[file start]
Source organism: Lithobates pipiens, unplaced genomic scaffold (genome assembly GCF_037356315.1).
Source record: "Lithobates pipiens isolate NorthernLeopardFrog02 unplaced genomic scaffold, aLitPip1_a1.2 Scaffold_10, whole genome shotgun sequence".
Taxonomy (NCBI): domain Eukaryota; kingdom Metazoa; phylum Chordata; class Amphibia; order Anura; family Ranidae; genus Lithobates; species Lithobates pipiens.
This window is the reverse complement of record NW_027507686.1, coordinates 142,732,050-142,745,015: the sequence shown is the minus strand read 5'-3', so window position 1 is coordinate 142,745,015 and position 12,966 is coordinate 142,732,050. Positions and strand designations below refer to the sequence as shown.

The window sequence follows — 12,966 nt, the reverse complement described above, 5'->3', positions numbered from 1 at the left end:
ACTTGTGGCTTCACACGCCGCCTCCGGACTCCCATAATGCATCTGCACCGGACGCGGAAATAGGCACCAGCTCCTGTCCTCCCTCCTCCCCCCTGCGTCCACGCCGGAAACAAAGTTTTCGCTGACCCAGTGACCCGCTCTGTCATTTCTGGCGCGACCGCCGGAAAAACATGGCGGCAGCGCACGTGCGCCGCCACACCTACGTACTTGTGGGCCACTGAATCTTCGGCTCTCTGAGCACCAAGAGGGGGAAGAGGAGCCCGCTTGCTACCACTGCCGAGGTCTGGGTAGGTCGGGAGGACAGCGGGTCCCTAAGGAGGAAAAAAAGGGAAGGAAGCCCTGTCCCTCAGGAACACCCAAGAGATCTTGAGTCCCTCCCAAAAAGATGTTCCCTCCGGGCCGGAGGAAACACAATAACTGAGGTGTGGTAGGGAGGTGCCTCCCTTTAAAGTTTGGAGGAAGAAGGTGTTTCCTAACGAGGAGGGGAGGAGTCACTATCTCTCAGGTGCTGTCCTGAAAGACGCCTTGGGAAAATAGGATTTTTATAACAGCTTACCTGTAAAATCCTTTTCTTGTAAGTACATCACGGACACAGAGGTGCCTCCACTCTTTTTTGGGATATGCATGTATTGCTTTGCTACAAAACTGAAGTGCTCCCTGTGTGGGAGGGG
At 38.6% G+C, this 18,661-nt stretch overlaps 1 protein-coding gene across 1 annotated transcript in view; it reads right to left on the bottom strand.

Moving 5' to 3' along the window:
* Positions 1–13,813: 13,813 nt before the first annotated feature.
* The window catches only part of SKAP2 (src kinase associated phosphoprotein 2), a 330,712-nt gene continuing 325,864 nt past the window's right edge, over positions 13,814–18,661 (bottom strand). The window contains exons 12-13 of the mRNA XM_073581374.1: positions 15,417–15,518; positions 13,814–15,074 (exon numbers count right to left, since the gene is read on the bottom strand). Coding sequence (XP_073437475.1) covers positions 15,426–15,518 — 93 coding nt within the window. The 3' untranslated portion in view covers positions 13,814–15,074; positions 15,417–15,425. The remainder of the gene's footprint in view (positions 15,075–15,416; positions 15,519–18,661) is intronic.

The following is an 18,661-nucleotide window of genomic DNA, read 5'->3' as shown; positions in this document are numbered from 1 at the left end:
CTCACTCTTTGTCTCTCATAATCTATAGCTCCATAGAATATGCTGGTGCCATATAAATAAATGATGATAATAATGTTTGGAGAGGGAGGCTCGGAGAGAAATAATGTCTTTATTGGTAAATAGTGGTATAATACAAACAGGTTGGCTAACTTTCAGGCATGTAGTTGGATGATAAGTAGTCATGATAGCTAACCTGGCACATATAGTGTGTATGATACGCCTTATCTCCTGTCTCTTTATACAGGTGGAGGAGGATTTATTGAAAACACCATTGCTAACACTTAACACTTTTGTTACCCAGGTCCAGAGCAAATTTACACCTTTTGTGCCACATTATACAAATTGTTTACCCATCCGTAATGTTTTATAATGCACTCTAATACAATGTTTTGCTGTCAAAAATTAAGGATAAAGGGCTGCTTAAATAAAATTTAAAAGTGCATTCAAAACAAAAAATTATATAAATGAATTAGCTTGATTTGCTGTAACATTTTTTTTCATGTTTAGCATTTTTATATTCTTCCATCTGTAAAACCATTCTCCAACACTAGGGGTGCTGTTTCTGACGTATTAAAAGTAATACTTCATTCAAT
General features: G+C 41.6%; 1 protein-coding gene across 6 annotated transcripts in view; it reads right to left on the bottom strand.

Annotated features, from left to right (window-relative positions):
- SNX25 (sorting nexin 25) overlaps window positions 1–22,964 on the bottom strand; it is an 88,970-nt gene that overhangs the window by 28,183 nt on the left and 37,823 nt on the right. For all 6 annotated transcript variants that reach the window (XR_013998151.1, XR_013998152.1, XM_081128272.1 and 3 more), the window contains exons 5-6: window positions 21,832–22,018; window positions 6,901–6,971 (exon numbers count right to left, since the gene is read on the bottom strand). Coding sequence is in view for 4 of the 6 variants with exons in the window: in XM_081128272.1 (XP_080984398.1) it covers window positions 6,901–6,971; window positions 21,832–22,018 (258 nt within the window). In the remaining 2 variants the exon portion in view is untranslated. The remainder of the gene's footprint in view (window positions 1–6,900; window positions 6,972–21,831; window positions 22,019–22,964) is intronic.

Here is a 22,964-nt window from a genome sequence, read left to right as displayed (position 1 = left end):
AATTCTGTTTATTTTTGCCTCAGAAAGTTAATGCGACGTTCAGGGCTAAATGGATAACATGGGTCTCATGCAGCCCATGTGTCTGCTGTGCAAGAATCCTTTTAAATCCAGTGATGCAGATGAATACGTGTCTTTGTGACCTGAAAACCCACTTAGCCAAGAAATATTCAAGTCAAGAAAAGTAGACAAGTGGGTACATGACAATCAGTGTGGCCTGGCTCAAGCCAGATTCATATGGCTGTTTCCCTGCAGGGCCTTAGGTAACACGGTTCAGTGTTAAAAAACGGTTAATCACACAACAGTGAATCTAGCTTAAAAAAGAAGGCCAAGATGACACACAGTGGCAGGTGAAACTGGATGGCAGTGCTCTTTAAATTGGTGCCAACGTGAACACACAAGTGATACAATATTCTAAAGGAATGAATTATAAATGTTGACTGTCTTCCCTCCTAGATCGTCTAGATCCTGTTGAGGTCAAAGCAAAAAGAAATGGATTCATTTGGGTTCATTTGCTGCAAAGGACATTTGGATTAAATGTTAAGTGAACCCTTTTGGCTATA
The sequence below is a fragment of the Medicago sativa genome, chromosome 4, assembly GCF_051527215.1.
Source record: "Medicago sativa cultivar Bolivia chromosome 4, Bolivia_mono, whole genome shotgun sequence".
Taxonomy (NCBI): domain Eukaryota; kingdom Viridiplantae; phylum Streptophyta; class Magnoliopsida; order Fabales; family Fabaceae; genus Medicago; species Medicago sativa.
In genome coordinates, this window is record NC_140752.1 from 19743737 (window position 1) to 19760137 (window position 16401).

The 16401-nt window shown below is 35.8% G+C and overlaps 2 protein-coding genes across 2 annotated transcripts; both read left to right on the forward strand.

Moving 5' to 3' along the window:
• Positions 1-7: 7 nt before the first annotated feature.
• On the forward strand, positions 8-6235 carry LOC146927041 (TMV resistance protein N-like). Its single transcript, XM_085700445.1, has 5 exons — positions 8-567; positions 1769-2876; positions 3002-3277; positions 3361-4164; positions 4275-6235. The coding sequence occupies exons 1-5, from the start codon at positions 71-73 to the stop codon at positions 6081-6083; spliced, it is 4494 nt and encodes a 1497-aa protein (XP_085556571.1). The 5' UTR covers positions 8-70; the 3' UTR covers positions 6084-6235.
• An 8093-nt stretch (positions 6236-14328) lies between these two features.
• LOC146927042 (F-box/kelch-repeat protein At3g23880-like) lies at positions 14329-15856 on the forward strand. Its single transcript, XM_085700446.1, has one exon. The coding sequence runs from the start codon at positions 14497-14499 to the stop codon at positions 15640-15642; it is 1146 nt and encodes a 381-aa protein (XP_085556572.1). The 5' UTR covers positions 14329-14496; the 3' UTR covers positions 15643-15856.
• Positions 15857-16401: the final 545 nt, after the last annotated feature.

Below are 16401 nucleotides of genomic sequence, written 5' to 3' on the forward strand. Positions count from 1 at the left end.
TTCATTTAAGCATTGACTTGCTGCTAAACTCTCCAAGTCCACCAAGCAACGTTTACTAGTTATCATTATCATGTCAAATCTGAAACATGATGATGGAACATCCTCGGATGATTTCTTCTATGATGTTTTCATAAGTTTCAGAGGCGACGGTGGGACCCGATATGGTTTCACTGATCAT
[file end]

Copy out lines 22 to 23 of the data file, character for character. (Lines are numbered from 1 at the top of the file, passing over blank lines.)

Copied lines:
The 16401-nt window shown below is 35.8% G+C and overlaps 2 protein-coding genes across 2 annotated transcripts; both read left to right on the forward strand.

Moving 5' to 3' along the window: